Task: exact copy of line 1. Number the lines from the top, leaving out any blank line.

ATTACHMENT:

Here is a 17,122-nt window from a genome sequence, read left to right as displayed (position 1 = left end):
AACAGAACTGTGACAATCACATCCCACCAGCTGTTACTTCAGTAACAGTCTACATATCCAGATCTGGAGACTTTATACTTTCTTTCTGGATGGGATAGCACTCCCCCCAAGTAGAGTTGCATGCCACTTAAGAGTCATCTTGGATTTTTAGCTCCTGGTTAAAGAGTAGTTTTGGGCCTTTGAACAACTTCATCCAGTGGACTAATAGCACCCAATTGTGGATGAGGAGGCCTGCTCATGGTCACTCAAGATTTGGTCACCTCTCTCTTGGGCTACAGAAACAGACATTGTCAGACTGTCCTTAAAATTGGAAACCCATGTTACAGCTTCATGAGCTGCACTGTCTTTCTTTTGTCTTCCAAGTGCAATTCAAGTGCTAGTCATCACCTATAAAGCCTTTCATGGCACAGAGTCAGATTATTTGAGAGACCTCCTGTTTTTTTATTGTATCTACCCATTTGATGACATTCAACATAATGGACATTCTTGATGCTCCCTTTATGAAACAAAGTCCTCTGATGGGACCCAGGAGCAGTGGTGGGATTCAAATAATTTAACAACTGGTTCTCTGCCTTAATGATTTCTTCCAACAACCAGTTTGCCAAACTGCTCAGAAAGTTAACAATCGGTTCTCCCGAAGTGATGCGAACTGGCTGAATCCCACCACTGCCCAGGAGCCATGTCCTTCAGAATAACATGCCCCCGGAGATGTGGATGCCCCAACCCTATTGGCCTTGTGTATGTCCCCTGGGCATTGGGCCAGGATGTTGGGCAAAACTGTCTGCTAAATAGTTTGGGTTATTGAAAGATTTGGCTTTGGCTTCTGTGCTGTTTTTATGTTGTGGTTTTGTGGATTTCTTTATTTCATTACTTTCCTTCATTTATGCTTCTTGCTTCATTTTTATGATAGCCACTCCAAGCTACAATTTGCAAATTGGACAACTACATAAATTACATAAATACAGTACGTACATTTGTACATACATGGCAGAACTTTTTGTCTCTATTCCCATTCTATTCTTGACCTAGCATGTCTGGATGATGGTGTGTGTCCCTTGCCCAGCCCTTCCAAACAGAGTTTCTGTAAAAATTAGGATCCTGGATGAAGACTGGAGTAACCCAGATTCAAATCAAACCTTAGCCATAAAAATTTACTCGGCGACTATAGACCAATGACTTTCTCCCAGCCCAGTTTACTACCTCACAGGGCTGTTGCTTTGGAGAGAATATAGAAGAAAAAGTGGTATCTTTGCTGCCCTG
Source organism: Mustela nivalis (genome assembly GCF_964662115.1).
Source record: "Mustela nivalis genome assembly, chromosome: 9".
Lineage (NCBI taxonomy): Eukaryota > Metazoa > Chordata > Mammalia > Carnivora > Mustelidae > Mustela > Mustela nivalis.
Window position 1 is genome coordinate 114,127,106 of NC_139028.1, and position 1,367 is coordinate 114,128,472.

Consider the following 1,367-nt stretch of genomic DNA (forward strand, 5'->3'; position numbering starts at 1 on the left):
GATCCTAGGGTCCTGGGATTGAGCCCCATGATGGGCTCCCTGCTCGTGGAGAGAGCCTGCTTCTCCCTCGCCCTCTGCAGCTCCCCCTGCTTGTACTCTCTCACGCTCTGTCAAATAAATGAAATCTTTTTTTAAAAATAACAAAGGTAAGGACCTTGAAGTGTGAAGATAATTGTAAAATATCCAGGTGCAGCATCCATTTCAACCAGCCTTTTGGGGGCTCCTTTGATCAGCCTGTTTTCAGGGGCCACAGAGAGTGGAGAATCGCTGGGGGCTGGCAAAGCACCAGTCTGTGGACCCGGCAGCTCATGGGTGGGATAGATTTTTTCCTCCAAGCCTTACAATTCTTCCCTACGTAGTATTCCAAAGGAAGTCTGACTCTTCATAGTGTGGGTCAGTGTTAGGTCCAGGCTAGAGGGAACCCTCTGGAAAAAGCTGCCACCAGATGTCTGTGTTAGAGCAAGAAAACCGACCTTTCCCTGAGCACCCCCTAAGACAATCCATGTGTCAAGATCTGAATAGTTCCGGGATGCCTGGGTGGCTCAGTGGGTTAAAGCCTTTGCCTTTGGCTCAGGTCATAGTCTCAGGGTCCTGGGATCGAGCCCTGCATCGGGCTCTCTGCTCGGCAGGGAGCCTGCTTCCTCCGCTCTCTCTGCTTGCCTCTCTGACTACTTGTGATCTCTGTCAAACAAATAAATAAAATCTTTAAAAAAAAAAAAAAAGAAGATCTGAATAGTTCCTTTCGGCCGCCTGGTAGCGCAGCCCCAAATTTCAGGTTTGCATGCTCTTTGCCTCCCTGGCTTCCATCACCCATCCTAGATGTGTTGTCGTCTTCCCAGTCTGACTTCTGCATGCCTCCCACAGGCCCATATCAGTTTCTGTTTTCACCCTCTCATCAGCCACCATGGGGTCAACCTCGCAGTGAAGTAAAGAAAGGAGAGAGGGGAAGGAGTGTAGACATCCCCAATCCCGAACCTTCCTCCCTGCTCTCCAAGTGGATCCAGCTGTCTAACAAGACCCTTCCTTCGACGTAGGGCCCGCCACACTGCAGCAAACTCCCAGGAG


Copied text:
Here is a 17,122-nt window from a genome sequence, read left to right as displayed (position 1 = left end):